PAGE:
New fields, and therefore new college majors, keep appearing. People used to say at education conferences that when we are teaching, we are preparing students for jobs that don't yet exist. It's true.
The latest one for me came with NJIT’s College of Science and Liberal Arts' announcement that it will offer students a degree option in the emerging field of cyberpsychology. This is a field that explores the dynamics between modern technology and human psychology. It is the first of its kind in New Jersey and is the first academic program in the behavioral sciences to be offered at NJIT.
The 120-credit degree option, now available for enrollment through the college’s Science, Technology and Society B.S. degree program, involves a combination of traditional coursework in psychology, and study of basic concepts in computer science and information systems. The program also features specialized cyberpsychology course electives that address modern psychological issues of today’s technology-driven world, ranging from the psychology of social networking and online gaming to issues of cybercrime and cyberbullying.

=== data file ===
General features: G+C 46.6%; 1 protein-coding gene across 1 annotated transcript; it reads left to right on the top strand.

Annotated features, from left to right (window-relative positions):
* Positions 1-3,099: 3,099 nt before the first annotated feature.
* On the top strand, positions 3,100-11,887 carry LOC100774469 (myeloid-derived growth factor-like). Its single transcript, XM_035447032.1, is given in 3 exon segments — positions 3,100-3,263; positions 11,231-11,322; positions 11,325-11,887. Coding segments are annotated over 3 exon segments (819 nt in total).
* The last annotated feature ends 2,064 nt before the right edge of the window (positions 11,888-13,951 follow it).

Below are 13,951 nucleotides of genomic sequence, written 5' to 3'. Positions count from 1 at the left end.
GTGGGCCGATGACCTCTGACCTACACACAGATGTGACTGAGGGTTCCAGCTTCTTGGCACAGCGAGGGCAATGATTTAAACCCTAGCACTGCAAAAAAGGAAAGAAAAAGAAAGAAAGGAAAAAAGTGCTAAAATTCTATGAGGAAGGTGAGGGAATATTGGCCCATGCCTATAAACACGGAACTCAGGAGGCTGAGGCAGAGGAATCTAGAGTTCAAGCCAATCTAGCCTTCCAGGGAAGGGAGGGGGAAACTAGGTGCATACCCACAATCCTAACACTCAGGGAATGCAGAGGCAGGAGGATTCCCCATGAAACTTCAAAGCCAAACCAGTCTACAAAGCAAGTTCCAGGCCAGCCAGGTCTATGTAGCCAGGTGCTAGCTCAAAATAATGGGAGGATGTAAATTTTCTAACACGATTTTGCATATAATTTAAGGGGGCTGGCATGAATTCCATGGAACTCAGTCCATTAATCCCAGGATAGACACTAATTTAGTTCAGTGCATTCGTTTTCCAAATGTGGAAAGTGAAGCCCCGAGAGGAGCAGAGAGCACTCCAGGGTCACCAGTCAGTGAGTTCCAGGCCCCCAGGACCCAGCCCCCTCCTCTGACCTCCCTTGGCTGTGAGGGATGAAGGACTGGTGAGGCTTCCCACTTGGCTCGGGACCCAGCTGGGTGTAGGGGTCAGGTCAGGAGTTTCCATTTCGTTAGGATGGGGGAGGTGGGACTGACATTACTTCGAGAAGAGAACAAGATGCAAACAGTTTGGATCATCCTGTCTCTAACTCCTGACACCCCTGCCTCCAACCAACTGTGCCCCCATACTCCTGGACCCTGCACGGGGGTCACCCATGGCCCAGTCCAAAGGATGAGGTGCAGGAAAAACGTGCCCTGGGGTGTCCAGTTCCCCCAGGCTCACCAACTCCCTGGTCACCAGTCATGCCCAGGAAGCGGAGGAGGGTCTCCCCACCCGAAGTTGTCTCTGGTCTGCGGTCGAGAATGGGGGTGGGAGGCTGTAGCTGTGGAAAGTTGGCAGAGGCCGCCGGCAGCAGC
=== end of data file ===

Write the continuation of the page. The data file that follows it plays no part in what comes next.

“The iPhone, Uber, Facebook, smart homes, the internet of things, automation ... these are all commonplace and have a profound impact on society and individual psychology today, yet they were largely unheard of when the current generation of college students was born," said Kevin Belfield, dean of NJIT’s College of Science and Liberal Arts. “Given our contemporary dependence on technology, it is crucial to provide a focused study of new psychological phenomena arising from our digital world, and to understand how it is shaping our society."
The new option is also geared toward students training in a range of growing career fields with increasing demand for expertise in human-computer interaction — from cybersecurity and law enforcement professionals to app and game developers, to computer and information research scientists, to marketing research analysts.
According to the Bureau of Labor Statistics, job growth for market research analysts from 2016 to 2026 is projected to grow 23 percent, much faster than the overall average. Similarly, the employment of computer and information research scientists is expected to increase by 18 percent from 2014 to 2024.
For further program and course details: